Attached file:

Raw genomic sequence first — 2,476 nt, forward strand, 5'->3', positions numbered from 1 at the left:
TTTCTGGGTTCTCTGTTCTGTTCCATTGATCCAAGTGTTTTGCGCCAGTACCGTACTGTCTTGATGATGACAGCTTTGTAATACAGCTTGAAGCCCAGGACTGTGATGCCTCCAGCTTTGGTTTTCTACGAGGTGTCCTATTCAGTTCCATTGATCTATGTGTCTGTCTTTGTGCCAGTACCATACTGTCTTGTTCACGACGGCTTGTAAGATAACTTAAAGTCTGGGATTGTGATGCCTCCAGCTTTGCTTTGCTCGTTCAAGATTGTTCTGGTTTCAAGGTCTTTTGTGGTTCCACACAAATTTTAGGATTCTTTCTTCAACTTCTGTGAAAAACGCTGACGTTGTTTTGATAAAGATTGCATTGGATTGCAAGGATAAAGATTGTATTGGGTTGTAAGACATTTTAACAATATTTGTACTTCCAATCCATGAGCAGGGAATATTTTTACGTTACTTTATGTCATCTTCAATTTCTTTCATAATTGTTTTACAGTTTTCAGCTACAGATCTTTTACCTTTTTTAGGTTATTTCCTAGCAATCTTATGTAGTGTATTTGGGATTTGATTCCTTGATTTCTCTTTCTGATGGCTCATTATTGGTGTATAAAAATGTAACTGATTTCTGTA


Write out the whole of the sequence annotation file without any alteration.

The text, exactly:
Raw genomic sequence first — 2,476 nt, forward strand, 5'->3', positions numbered from 1 at the left:
TTTCTGGGTTCTCTGTTCTGTTCCATTGATCCAAGTGTTTTGCGCCAGTACCGTACTGTCTTGATGATGACAGCTTTGTAATACAGCTTGAAGCCCAGGACTGTGATGCCTCCAGCTTTGGTTTTCTACGAGGTGTCCTATTCAGTTCCATTGATCTATGTGTCTGTCTTTGTGCCAGTACCATACTGTCTTGTTCACGACGGCTTGTAAGATAACTTAAAGTCTGGGATTGTGATGCCTCCAGCTTTGCTTTGCTCGTTCAAGATTGTTCTGGTTTCAAGGTCTTTTGTGGTTCCACACAAATTTTAGGATTCTTTCTTCAACTTCTGTGAAAAACGCTGACGTTGTTTTGATAAAGATTGCATTGGATTGCAAGGATAAAGATTGTATTGGGTTGTAAGACATTTTAACAATATTTGTACTTCCAATCCATGAGCAGGGAATATTTTTACGTTACTTTATGTCATCTTCAATTTCTTTCATAATTGTTTTACAGTTTTCAGCTACAGATCTTTTACCTTTTTTAGGTTATTTCCTAGCAATCTTATGTAGTGTATTTGGGATTTGATTCCTTGATTTCTCTTTCTGATGGCTCATTATTGGTGTATAAAAATGTAACTGATTTCTGTA